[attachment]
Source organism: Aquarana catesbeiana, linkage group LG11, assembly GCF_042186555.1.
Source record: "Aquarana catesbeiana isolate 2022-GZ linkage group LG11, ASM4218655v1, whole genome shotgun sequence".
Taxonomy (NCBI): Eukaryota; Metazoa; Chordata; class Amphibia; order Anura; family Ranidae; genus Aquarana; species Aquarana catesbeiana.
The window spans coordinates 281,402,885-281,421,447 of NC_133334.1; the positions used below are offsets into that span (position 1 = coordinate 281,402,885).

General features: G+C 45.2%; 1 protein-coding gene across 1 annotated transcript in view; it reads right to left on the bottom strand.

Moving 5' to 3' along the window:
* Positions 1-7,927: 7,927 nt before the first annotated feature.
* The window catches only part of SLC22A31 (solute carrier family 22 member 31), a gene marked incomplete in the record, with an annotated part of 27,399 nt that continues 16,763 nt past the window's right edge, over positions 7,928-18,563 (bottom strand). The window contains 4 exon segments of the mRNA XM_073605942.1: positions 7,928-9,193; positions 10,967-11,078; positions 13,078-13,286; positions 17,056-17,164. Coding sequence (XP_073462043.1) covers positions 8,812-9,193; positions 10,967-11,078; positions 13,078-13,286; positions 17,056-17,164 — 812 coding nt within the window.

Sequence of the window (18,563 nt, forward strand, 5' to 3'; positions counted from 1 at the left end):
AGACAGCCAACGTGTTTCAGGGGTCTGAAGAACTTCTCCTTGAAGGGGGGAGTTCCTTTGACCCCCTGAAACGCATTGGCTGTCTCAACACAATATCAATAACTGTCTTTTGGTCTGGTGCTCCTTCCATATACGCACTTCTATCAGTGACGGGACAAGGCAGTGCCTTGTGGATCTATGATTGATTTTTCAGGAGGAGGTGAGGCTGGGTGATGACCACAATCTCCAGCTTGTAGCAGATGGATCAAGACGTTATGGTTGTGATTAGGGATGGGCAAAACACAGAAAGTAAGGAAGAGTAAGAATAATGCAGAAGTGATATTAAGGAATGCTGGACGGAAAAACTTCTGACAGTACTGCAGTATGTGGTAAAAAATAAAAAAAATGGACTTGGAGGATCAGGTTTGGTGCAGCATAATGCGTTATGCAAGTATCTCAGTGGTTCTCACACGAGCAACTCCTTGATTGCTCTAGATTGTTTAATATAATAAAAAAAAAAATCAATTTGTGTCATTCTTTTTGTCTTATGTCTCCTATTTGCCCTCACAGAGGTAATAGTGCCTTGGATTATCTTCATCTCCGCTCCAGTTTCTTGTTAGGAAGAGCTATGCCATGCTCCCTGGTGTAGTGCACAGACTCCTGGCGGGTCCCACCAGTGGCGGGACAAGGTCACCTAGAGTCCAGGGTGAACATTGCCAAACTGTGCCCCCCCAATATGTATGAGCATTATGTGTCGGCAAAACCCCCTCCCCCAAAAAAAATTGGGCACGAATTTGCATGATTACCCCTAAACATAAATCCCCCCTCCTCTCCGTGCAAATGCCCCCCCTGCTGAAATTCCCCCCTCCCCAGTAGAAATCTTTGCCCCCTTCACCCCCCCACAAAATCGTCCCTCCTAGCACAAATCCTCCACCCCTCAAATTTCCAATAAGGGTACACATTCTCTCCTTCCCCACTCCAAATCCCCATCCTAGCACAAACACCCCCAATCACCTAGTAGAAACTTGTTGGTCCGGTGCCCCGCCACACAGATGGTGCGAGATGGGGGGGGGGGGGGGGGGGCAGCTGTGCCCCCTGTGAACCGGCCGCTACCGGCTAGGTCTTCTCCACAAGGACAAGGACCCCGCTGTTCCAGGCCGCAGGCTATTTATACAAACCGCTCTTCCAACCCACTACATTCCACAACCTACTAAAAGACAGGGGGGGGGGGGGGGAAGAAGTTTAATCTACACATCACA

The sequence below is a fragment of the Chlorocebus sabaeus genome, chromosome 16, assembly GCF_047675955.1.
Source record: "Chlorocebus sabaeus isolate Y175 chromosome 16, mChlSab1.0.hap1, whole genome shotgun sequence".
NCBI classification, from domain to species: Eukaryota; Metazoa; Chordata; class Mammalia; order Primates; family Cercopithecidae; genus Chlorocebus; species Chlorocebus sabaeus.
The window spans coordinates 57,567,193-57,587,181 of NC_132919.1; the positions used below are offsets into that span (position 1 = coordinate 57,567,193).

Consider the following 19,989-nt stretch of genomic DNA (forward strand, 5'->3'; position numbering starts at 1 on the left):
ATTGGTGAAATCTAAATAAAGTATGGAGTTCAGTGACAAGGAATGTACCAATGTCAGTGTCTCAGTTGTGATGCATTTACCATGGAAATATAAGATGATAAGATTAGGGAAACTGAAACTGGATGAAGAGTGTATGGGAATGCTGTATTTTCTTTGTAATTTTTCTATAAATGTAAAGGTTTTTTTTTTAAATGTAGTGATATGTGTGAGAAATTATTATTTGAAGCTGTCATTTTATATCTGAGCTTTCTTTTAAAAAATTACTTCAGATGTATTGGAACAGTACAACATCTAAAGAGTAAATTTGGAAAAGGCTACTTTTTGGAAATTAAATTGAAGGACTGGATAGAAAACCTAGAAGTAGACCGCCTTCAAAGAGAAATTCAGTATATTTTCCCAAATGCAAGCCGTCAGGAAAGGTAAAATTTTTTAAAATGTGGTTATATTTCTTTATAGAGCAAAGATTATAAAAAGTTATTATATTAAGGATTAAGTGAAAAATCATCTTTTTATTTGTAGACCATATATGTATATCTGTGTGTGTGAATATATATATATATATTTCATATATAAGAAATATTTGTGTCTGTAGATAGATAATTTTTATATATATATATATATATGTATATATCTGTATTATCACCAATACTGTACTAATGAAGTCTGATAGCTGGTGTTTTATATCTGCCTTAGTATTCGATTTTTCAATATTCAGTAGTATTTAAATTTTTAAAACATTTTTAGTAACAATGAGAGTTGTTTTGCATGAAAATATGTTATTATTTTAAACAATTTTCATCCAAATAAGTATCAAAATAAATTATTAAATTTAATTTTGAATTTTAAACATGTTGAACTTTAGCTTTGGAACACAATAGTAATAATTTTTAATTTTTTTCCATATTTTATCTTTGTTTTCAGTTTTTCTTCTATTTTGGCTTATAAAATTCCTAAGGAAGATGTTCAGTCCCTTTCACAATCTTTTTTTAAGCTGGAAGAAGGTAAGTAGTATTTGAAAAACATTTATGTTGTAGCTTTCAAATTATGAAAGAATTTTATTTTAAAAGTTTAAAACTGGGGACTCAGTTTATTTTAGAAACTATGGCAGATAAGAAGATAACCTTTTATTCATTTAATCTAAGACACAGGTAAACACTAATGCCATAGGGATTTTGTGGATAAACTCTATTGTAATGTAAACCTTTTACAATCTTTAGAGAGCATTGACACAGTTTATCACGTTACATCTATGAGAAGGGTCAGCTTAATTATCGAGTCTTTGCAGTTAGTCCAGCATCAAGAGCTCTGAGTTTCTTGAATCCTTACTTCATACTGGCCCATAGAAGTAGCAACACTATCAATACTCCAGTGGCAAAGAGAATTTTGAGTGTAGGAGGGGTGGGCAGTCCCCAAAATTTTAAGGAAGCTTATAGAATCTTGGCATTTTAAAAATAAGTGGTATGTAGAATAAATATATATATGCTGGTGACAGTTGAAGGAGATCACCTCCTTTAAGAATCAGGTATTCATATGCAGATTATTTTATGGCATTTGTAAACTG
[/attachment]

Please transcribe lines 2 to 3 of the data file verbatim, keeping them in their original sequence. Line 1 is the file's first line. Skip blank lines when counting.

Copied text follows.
Source record: "Aquarana catesbeiana isolate 2022-GZ linkage group LG11, ASM4218655v1, whole genome shotgun sequence".
Taxonomy (NCBI): Eukaryota; Metazoa; Chordata; class Amphibia; order Anura; family Ranidae; genus Aquarana; species Aquarana catesbeiana.